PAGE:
Cockatoo Island’s heritage buildings and distinctive terrain offer insights into the complex and layered history of this former convict penal establishment, naval ship dockyard, industrial school for girls, and reformatory. The island also has strong continued ties to the First Nations, having served as a meeting place for the Eora People prior to colonisation.
With ample evidence of Aboriginal inhabitation on the surrounding and opposite shores of Cockatoo Island, it’s likely that the first visitors to the island were the Eora people. Prior to European settlement, the Eora would have travelled to the island and used it for fishing, hunting, and women’s ceremonial purposes.
Cockatoo Island became a penal establishment in 1839. For the prisoners, life on the island was cruel, but their efforts were crucial to the ambitious building projects of the new colony. The island is still seen as one of the best surviving examples of convict transportation and forced labour and is on the UNESCO World Heritage List.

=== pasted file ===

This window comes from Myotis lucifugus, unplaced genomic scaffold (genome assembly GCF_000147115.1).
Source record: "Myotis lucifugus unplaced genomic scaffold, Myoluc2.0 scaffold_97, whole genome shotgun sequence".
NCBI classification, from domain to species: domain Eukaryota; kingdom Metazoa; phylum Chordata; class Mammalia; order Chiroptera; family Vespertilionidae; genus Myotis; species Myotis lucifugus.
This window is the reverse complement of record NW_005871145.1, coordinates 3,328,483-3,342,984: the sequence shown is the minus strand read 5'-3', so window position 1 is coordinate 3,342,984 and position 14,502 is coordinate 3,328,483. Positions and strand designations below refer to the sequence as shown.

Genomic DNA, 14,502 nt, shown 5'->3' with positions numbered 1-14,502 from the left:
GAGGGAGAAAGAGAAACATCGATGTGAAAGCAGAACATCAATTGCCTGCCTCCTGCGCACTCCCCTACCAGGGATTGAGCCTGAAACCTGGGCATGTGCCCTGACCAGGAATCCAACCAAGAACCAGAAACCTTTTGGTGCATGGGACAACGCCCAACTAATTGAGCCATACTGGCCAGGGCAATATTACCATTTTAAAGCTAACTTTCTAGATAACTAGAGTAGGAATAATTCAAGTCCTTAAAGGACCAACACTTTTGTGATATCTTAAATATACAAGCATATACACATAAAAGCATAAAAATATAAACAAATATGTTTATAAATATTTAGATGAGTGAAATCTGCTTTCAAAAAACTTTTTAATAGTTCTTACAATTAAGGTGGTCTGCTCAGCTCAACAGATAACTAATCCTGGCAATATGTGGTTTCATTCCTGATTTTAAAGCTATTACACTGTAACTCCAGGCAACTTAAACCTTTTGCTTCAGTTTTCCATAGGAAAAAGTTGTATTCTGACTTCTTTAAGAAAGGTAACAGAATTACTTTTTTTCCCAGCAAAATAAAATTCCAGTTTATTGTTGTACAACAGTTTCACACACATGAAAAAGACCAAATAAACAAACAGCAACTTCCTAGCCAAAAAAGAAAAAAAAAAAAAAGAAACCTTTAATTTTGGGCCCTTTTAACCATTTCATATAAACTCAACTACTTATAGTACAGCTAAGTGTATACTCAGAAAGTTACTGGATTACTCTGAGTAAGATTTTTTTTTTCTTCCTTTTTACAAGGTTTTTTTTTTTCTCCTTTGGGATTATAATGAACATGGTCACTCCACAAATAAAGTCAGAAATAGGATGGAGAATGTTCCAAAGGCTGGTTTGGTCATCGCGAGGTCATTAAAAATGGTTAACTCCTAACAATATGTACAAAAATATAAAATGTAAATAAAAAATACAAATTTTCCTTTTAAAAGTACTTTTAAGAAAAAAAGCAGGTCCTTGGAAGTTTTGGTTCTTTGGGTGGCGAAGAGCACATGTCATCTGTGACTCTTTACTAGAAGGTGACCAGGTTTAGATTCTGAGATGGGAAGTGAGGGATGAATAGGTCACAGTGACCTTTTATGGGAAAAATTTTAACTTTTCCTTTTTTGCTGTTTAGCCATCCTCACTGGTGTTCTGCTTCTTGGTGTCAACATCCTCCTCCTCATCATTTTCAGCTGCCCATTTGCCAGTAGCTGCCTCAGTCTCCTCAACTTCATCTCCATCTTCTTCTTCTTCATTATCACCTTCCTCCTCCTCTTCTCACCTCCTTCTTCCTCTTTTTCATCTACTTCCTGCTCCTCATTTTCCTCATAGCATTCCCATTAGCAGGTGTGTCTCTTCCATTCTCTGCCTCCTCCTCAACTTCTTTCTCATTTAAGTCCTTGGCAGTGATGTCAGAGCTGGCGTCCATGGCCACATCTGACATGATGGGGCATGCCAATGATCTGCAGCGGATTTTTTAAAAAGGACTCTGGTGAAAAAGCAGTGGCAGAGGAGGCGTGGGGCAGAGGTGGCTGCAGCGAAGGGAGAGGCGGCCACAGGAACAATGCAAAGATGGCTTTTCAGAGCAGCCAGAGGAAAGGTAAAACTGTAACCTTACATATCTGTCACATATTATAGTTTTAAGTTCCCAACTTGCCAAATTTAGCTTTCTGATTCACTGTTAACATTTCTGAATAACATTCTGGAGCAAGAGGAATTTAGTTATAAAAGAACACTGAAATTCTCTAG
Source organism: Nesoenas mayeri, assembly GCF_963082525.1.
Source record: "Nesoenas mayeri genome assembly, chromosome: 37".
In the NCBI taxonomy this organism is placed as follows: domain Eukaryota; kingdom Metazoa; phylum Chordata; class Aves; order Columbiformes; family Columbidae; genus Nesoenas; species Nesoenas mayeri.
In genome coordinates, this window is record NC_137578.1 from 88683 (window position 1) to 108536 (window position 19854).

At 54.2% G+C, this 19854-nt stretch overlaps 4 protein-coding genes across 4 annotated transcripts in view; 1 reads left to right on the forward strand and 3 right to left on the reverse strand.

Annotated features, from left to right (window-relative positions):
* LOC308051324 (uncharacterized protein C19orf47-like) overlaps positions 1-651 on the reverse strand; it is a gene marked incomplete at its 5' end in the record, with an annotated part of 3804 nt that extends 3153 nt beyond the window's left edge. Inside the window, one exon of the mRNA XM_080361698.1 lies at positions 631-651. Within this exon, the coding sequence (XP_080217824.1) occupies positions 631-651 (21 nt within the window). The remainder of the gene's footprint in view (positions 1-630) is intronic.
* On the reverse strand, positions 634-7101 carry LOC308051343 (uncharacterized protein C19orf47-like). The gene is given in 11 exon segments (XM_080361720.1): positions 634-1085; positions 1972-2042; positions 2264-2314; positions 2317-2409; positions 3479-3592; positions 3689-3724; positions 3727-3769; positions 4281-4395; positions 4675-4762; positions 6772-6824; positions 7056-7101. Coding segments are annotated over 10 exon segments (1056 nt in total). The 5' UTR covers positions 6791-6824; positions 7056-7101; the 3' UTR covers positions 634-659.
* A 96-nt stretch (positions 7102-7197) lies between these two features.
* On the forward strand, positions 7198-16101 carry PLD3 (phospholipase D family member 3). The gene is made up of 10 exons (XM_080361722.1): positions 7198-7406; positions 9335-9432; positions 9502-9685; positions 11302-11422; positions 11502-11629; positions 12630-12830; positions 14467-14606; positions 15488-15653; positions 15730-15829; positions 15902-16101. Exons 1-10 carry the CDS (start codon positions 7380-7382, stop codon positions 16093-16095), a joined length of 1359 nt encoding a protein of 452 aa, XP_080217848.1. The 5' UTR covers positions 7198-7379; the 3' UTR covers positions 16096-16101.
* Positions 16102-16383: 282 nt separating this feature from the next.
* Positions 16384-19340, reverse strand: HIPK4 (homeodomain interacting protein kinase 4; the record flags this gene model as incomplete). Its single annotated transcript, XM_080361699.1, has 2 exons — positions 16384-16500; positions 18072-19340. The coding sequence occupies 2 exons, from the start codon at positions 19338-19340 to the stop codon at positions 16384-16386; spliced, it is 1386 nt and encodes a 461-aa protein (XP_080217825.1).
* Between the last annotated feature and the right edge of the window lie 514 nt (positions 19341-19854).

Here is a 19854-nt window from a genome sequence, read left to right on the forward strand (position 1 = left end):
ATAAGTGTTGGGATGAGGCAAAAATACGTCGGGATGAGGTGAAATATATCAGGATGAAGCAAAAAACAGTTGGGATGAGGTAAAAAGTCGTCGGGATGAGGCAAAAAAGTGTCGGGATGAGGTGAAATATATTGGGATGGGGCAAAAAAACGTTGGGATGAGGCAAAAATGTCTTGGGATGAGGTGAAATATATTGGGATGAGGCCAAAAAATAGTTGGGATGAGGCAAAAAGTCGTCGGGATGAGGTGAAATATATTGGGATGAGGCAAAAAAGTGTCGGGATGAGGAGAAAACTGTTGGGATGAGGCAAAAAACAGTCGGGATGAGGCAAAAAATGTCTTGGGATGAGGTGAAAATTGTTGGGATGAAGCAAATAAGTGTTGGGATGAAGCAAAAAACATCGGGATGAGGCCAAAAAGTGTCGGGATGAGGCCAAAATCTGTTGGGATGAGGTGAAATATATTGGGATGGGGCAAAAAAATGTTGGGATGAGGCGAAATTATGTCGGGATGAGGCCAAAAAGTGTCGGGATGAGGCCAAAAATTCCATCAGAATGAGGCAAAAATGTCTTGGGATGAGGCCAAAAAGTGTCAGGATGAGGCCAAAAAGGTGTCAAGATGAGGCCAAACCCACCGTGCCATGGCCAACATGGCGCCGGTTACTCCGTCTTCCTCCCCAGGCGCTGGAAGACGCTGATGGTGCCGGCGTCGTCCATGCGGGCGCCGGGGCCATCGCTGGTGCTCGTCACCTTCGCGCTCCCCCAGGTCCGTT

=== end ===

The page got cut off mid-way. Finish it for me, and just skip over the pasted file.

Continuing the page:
From 1871 to 1880, Cockatoo island was the site of an industrial school and reformatory for girls. These institutions were set up to deal with orphans and juvenile delinquents but were badly mismanaged. Conversely, a successful, well-kept training ship for boys was moored nearby as a juxtaposition to the treatment of the young women.
Cockatoo Island’s pivotal role in Australia’s industrial and maritime history began with a large dry dock that was completed in 1857. Many years of onsite shipbuilding followed, and in 1913, the island was the official dockyard of the Royal Australian Navy. During WWII, the island was the main ship repairing facility in the southwest Pacific, with around 250 ships converted or repaired.
The growth of trade unions in Australia was largely due to the workers at Cockatoo Island. These workers fought for improved working conditions that led to reforms across the country. Although the island was shut and the workers left in 1991, the spirit of island came alive through activists, whose efforts were key in ensuring the site remained public.